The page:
There are other surprises. In your many trips to the theater, when you’ve seen the house lights come up, you applaud because it’s intermission. Here when they do, you may very well laugh instead.

The 21st century has provided audiences many opportunities to applaud heartily when a singer holds a note for an inordinate amount of time. Sondheim’s audience is more sophisticated, so while the held note can rival any of the many on Broadway right now, it’s of an entirely different variety.

Making a sudden out-of-nowhere appearance is a priest who “Does anybody here have any spiritual needs.” We soon find what his needs are.

All right, but first and foremost, we’re here at HERE WE ARE to hear Sondheim’s score. Much has been said about the paucity of music in Act Two. Is it because these people have been struck inarticulate? Perhaps the intention was always to have them speak rather than sing. 

However, Sondheim often said that he sequentially wrote his songs; for example, only after he had finished “The Ballad of Sweeney Todd” did he tackle “No Place Like London” before moving on to “The Barber and His Wife.” With this in mind, perhaps Sondheim only got as far the songs we now hear and Ives’ dialogue had to finish the rest. 

We must wonder about a sequence between a soldier (Jin Ha) and a revolutionary (Michaela Diamond) who share a Tony-and-Maria attraction. Ives has written them dialogue reminiscent of CANDIDE’s “Oh, Happy We.” Had Sondheim the time, would he have turned it into a song? Or would he have felt that Leonard Bernstein and Richard Wilbur had already covered that ground and that Ives should do the talking?

Hearing someone say “It’s your fault,” “I’m still here,” “Bang!” and a mention of the novel The Red and the Black may make you nostalgic, or make you wonder why Ives didn’t choose other expressions that would keep us in the play and not the past.

But we come here to HERE WE ARE for the score, don’t we? More than once you’ll be reminded of Sondheim’s melodies that you’ve known and loved. All the echoes of his previous songs will allow you to make a choice: welcome them into your heart and brain as a type of Stephen Sondheim Retrospective – or say (far less graciously) that the score is an AI version of Sondheim.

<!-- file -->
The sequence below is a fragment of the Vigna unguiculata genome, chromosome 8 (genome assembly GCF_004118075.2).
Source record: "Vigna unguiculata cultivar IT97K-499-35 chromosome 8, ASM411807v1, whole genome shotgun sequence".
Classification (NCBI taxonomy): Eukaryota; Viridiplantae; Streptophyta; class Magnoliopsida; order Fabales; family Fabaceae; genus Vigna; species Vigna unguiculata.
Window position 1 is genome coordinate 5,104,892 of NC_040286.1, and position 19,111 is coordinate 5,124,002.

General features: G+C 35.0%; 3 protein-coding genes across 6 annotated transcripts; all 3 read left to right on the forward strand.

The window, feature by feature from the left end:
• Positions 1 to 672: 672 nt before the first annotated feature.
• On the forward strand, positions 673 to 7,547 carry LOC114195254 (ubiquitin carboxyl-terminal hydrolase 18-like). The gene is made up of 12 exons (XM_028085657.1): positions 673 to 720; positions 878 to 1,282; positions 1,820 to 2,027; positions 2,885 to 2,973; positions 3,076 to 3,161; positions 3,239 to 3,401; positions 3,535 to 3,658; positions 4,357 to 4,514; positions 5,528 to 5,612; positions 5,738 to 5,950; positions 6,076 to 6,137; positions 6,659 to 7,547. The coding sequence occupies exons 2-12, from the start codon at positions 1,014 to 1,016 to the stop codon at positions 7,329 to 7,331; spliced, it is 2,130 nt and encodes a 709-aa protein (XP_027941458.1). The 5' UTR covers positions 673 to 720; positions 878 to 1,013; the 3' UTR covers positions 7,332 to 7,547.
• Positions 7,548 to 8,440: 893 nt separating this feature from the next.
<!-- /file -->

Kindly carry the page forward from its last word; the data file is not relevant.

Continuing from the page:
His lyrics seldom if ever go for trickiness that we’ve savored a la “sunset/unsettling” or “Danube-y/how can you be.” The perceptions are Sweeney-razor sharp, though, such as one that cites “Underpaid teachers and overpaid actors.” 

Some members of this cast may take issue with the final two words; how much could an off-Broadway salary be these days – and certainly in comparison with the far greater monies that many of these people have been accustomed to receiving? Here’s betting, though, that the chance to originate a role in a new Sondheim musical made them say yes the moment they were asked no matter how few sheckles they’d get. 

Two of the most acclaimed performers apparently didn’t even worry about the size of their roles. As a priest, David Hyde Pierce doesn’t arrive until dozens of minutes have passed. Tracie Bennett proves that hell, she’d even play the maid to be in the show. 

What other musical in own can boast three Tony-winners (Pierce, Rachel Bay Jones, and Denis O’Hare) and five who have been Tony nominated (Bennett, Bobby Cannavale, Micaela Diamond, Amber Gray and Jeremy Shamos)? And while we’re clocking Tonys, Ives who’s mostly worked off-Broadway, has received a nomination as well, and Joe Mantello has snagged six in the Best Direction categories en route to two wins. 

As for Sondheim, who has the time to count all his? 

All in all, this is – pun very much intended – a tony crowd. It’s also one that Mantello has steered in the right direction with one small misstep. He might have indicated earlier in Act Two that these people simply don’t have the ability to leave the room. That’s eventually made clear, but establishing it some minutes earlier would have been better for those unfamiliar with the Bunuel film.

All in all, HERE WE ARE is one of those “But what does it mean?” shows that will make some feel as if they’ve gone to the theater on the wrong night.